1. Hmm. Too on the nose? Not as rich as the piece? Dangling my finger on it, but I do know that I did not expect the deep emotion connection of what I read from the title, if that makes sense.

  4. I’m so sorry for your loss, Nate. People are the worst sometimes. I guess at least Bridget got it in the end. Maybe she will think twice about telling her story next time someone she knows loses a pet. So much great imagery in this piece. I felt as if I were a fly on the wall. Also I love that she had a Darth Vader bed. That is awesome.

  5. So sorry about your loss. Indeed, the last thing you want in your moment of grief is to try and give sympathies to someone else’s stories. It’s an awful thing to lose an animal, more a member of the family than blood relatives. ❤

  6. I’m sorry for your loss. You express this aspect of loss/grieving so beautifully and clearly that those of us who haven’t gone through this can be more empathetic because of it.

  7. Sorry to hear about Daphne. Many times one does not know how to offer condolences. Been on both sides of the story, so I get it. This was beautifully written. I loved how you brought out your inner struggle in dealing with your co-worker’s attempts to understand your grief.

  8. Nate, I’m glad you continue to write about your loss. I used to tell my kids, “It’s okay to feel sad when something sad happens.” I think we are too quick to try to comfort people and try to make that go away. My sympathies.

    From a concrit standpoint, I think the image of you standing holding the dishes was a very effective metaphor of you feeling stuck between your grief and the desire to be polite. The second flashback didn’t flow as well for me either. I wonder if you could just rephrase the transition sentence so that you go from her time to prepare to your own did/didn’t have time to prepare.

    It’s really hard to be picky with your work, because you write so beautifully I slide right past any little thing that isn’t.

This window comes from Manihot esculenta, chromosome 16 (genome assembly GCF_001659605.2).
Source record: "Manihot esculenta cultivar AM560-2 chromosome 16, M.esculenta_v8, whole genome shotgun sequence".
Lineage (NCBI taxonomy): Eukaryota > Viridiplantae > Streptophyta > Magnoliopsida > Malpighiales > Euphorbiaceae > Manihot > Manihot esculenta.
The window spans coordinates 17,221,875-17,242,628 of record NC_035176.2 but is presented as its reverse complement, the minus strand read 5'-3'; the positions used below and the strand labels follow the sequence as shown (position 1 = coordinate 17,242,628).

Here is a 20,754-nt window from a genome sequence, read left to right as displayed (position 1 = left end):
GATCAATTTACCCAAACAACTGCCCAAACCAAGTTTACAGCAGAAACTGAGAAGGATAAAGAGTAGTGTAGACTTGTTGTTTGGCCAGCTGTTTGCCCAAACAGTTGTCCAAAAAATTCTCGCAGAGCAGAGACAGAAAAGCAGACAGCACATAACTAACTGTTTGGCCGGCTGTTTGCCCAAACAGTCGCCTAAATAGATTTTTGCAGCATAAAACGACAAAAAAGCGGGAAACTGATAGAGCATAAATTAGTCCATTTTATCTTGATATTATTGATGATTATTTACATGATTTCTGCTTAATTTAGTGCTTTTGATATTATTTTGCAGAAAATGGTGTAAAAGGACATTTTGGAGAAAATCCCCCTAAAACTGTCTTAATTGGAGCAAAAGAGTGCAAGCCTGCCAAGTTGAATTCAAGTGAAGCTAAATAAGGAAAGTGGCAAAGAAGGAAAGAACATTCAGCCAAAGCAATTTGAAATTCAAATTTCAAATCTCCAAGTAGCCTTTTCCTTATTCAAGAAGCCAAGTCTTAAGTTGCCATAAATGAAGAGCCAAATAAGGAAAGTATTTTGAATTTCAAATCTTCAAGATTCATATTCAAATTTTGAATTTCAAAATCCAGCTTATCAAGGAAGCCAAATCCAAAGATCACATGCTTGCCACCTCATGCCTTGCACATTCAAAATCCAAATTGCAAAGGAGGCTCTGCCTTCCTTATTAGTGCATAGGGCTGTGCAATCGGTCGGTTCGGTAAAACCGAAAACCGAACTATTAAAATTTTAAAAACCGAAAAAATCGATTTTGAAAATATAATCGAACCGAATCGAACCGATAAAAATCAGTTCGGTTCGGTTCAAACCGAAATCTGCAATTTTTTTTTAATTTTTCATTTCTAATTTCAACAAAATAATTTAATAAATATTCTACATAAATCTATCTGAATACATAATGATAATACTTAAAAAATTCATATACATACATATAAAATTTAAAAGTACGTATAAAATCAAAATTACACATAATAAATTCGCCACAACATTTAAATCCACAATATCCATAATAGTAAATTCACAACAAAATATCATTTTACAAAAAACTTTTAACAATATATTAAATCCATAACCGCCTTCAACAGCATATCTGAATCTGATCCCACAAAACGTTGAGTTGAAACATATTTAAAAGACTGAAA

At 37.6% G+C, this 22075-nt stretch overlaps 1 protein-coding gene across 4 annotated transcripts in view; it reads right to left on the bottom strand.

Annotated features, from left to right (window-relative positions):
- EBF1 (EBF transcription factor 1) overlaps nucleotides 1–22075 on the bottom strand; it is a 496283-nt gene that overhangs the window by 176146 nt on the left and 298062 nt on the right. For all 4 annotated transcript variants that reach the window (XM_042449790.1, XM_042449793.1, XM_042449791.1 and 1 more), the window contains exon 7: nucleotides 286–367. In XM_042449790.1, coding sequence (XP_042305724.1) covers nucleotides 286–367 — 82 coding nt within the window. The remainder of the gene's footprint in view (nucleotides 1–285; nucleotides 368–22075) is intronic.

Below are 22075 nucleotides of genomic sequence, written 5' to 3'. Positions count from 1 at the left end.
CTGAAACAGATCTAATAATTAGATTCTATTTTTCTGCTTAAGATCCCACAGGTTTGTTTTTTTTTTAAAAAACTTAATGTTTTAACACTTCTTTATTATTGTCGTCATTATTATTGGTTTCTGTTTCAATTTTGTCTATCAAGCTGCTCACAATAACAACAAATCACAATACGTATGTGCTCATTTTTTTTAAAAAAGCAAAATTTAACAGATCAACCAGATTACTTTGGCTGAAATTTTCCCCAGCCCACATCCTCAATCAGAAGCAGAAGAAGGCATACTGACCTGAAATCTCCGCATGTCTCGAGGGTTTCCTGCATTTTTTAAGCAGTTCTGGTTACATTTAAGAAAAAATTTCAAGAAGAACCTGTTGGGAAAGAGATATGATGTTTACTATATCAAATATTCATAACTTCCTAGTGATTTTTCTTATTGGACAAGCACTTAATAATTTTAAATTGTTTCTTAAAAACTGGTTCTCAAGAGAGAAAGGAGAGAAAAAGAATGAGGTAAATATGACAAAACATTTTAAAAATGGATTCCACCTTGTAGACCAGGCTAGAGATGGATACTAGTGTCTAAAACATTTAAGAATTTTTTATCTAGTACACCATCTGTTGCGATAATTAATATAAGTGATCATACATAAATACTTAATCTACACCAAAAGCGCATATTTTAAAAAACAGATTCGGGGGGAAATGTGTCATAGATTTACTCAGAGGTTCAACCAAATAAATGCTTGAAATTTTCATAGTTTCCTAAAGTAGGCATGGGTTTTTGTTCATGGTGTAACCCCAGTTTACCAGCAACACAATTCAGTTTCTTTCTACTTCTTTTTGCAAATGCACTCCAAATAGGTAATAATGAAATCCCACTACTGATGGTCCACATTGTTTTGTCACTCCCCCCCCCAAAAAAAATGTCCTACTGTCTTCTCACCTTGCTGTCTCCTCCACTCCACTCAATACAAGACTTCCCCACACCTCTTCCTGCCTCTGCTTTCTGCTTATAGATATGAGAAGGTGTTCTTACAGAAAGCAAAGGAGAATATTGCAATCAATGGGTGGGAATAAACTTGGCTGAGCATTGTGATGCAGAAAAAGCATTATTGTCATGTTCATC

9. Nate, this had me so teary! Pets are family, aren’t they? Roxy, my beagle, is thirteen and I can’t imagine life without her. She’s been there with us forever.

    I think you created that uncomfortable tension between you and your coworker beautifully. The only thing that was maybe a tad jarring was the second flashback. I don’t know if there was enough preparation for the vet’s dialogue. Maybe if you moved the description of Daphne above the dialogue it would work? Other than that, this piece. Oh, Nate. I wish I could hug you!

  10. So sorry for you all on the loss of Daphne. Grief is hard, for those who grieve, and for those who try and relieve. Balance is hard to find. I like how you have written this.

  11. So sorry to hear about your Daphne. I know how it must feel. I went through the exact same thing. A neighbour asked me if I was planning on getting a new pet dog a few days after I lost my fur baby.
    There are things some people say that we need to just ignore. Not everyone knows how to express sympathy or offer consolation.
    Hugs to you!

  12. Oh, Nate, I’m so sorry to hear about Daphne. I still remember a piece you wrote a few months ago about her. This is so raw and relatable. It makes me understand the situation and your feelings while leaving room for my experiences. Have you thought about making more of the sympathy/empathy contrast? Right now, you almost need to understand the difference to see it in your experience.

    I really am so sorry that you lost Daphne. What hard decision to make.

    1. Yeah, I kept putting explanations in and pulling them out. I didn’t want to lecture; I wanted to stick to the story and let readers draw their own conclusions. Maybe there’s a happy medium?

      1. Would inserting the definitions of sympathy vs. empathy at different points be a possible happy medium? Like what Lisa did the other week in her Genesis of Womanhood post? (Also is there a term for that interspersing of quotes from another text as a counterpart for the narrative?) Then it wouldn’t be lecture, but the contrasting information would still be there. You could also use one as a break before the second flashback.

      2. That’s why nonfiction is the worst! 🙂 I absolutely understood where you were going with it. Any more may be too heavy-handed. For me, it worked and it was just lovely. Again, I’m so sorry for your loss.

  13. I sure wish we had a better tradition of how to tend to people who are grieving, because, as you say here, there really is nothing worse than when someone gets it wrong and it happens so often. I liked “Muzak fogged the room,”–just one of the many places you choose a strong verb to paint a picture.

  14. The is a painfully honest post, if uncomfortable – for me particularly because I see myself in both roles. So often we just say the wrong thing when faced with someone else’s grief in our attempt to be empathetic. (At least I know I’m an awkward yeti….)

    I love the section about concealing your true feelings with a mask of politeness. Lies in a guise of social niceties.

    My condolences on the loss of your furr-baby.